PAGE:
Lens-Artists Photo Challenge: Found in the Neighborhood

“It’s a beautiful day in this neighborhood,
A beautiful day for a neighbor.
Would you be mine?
Could you be mine?

It’s a neighborly day in this beauty wood,
A neighborly day for a beauty,
Would you be mine?
Could you be mine?

I have always wanted to have a neighbor just like you!
I’ve always wanted to live in a neighborhood with you.
So let’s make the most of this beautiful day,
Since we’re together we might as well say,
Would you be mine?
Could you be mine?
Won’t you be my neighbor?
Won’t you please,
Won’t you please?
Please won’t you be my neighbor?”
– Fred McFeely Rogers

On October 22, I took a walk out the front door of the house in California where I lived in as a high school student. It’s a neighborhood that I haven’t seen much of in 40 years, and it’s pretty exotic to me. It’s changed a lot from what I remember. Some of the changes are quite jarring: new streets, new buildings, new power lines, fewer trees, and formerly pristine mountain slopes dotted with new construction. There are a lot of new neighborhood sights to get used to.

As I headed up into the foothills, I found wilder neighbors. Black-tailed deer are not quite what I’m used to. In Wisconsin, where I lived for the past 9 years, it’s white-tailed deer that you see everywhere.

When I got to the top of the hill, I looked back down into the valley and saw this view of Santa Clara County, with the tall buildings of downtown San Jose in the distance. There are close to two million people living down there!

This is actually the 33rd wealthiest town in the nation. There are a lot of people with high-end tech jobs, high-end tech toys, and high-end recreational hobbies. Heading back down the hill into town, I went past the church where I was married, where my sister, my husband, and my father are buried in the garden Columbarium. As it turned out, my mother passed away in her apartment down the street from the church that very evening. Her ashes will be buried in the garden on Friday. 

So what is a neighborhood, and who is my neighbor?

We all share the same air, the same water, the same soil, the same sunshine. Whether we feel seen, known, memorialized or not, we live and die here in proximity with every other Earthling, human and otherwise. We are all in relationship with each other. We are neighbors. As such, we should treat one another with kindness and care, check in, and keep in touch. It’s just neighborly.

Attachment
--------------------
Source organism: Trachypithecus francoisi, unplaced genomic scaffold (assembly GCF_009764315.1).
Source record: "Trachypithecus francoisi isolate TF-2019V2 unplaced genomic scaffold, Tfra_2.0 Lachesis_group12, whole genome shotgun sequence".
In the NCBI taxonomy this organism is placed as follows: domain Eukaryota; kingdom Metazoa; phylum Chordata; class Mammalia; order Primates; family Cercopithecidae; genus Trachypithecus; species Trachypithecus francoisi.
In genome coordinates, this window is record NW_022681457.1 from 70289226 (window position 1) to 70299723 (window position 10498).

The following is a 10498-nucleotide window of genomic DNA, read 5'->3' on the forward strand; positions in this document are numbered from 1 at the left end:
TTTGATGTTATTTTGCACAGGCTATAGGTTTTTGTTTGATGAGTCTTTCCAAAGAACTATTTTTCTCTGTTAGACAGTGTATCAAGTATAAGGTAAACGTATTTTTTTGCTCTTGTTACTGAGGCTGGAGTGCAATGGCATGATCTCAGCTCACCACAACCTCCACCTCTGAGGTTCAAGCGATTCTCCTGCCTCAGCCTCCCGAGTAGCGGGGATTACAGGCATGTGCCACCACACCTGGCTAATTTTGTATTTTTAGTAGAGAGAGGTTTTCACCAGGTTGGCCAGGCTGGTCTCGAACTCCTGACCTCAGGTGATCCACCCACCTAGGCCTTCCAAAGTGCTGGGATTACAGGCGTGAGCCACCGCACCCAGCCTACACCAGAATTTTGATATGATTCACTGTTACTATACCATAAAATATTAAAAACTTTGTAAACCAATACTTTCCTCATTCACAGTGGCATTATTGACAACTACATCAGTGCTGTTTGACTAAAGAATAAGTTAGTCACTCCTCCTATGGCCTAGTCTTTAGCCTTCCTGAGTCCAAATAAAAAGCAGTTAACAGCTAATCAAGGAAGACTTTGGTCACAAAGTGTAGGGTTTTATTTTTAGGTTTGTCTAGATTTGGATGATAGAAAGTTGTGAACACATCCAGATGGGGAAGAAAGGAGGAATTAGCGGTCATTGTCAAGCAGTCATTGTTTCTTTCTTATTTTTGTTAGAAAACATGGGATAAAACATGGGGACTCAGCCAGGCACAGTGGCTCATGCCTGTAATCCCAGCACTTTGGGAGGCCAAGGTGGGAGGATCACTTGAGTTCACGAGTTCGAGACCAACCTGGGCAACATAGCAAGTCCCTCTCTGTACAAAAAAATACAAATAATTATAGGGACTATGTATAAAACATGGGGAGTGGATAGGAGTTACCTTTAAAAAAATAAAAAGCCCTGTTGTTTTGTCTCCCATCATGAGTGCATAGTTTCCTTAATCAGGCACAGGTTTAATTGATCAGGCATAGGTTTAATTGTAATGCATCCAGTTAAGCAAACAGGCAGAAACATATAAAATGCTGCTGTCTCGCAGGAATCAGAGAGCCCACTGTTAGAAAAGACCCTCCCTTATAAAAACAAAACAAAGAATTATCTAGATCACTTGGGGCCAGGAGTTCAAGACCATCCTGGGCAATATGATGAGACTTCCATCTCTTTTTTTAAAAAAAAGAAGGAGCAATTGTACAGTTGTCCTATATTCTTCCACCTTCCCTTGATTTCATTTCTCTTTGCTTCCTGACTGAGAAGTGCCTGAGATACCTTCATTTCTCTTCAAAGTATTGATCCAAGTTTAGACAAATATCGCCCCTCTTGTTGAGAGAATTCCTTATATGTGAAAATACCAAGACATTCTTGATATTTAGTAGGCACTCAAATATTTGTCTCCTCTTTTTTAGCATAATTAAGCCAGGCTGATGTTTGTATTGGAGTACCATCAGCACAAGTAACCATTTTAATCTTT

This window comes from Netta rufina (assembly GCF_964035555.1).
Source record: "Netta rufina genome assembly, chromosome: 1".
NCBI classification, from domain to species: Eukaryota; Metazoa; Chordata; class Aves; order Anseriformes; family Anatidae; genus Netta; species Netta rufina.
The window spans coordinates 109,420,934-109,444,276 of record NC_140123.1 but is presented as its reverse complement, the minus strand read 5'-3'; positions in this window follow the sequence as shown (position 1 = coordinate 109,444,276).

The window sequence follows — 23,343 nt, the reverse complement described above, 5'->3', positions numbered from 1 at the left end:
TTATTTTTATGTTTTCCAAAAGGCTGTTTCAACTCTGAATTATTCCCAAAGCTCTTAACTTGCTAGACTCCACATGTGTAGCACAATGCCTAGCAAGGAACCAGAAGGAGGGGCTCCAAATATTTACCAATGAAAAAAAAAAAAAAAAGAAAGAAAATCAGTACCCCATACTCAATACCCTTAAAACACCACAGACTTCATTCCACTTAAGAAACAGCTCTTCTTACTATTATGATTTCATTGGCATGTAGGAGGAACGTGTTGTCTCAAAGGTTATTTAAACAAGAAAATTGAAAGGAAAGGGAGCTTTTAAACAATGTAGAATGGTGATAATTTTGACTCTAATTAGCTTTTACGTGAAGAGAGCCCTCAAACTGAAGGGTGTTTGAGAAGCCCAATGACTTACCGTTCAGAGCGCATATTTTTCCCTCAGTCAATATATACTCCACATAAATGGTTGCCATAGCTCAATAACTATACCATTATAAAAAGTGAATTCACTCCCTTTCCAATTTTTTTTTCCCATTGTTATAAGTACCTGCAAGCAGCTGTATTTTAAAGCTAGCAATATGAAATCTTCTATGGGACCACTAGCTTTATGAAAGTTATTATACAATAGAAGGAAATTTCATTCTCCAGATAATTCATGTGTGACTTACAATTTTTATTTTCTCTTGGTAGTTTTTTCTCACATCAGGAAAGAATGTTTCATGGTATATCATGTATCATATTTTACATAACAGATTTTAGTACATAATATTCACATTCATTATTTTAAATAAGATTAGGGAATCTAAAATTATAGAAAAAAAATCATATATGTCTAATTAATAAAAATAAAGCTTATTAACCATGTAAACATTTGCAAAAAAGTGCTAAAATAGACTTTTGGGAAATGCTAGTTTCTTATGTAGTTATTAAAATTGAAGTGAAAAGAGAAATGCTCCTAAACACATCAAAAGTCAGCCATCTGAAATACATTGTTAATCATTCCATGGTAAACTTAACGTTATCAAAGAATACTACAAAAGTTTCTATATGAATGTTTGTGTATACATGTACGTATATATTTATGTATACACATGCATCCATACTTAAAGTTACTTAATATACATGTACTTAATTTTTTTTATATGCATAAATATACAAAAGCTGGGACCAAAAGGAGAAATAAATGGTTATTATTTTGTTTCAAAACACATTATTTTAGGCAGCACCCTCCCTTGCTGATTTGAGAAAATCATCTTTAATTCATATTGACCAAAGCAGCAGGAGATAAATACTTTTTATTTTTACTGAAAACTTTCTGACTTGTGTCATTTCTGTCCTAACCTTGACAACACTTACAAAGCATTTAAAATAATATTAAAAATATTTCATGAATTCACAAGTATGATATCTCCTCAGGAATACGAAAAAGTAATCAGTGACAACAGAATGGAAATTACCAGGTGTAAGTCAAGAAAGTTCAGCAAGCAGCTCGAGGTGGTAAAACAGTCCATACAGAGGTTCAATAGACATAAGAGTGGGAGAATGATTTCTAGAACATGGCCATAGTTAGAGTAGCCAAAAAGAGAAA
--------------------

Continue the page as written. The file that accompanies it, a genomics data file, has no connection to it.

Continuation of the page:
Thank you to Ann-Christine, who is our host this week for the Lens-Artists Photo Challenge. 

24 thoughts on “Lens-Artists Photo Challenge: Found in the Neighborhood

  1. I am so sorry for your loss, Priscilla. Your visit is a beautiful one, and so are all your neighbors. A thoughtful and thankful post as always. The deer look sweet, and the last photo tells a story of its own. I don’t recognise the lyrics though – but they are beautiful too. Hope you will have a peaceful Sunday.

    • The lyrics are the theme song of Mr. Rogers’ Neighborhood, a children’s TV show that ran from 1968 – 2001. Fred Rogers was a pioneering childhood educator who was very astute about emotional intelligence. The last photo is of my sister, in the turban, receiving a gift on her birthday in Golden Gate Park in San Francisco. I wish you a peaceful and beautiful Sunday as well. Perhaps we will both be thinking of our mothers and their peaceful rest. ❤

      • Yes – I believe we will think of our mothers. I will light a candle for mother. Everyday I light a candle at home too for her.

  2. It is so hard to loose a mother and I remember when my mother died (may dad had passed 10 years before) I felt like an orphan even though I was in my late 50s. May you feel the warmth of caring friends and comforting memories as you move forward in your grief. What a wonderful story of going home to guide your mother home.

  3. I so agree with Pat’s comment. I was 50 when my mother passed away at age 70. I too felt like an orphan, and that my last fallback position had been removed (even tho I hadn’t ever needed one it was good to know she was always there). My thoughts and sympathies are with you Priscilla (and Ann-Christine)

    • Thanks, Tina. It definitely feels like the end of an era. The way she operated, the way the family was ordered, her particular magic – has all passed with her. Let’s just hope that the next iteration is imbued with as solid values in a new expression.

  4. I’m sorry to read about the loss of your mother on top of all those other, earlier losses. That bird of paradise shot is particularly beautiful. Our daughter lives in Pasadena and there are many of them growing there. I admire anyone who can use a unicycle and Mr. Rogers? What a wonderful man! We met him once at a wedding and he was just as nice in person as on TV.


    • Thanks, Michael. Yes, it does feel like time and space is layered here rather than linear. I’m not sure where I am in any one moment because I’m most likely in several moments at once.

  5. Priscilla, grief and being in multiple moments of time seem to go together. Time gets unhinged. Friends and nature sometimes help to ground us a bit. Anyway, I am thinking of you in this strange time.

  6. I am so sorry for your loss, Priscilla.
    “We all share the same air, the same water, the same soil, the same sunshine…” Wise words. Thank you for reminding us.

  7. Condolences. Excellent series. LOVE that Bird of Paradise. No one quite like Mr. Rogers. I happened to see both the tv documentary and the Tom Hanks movie portrayal. Both very informative. A fine man.

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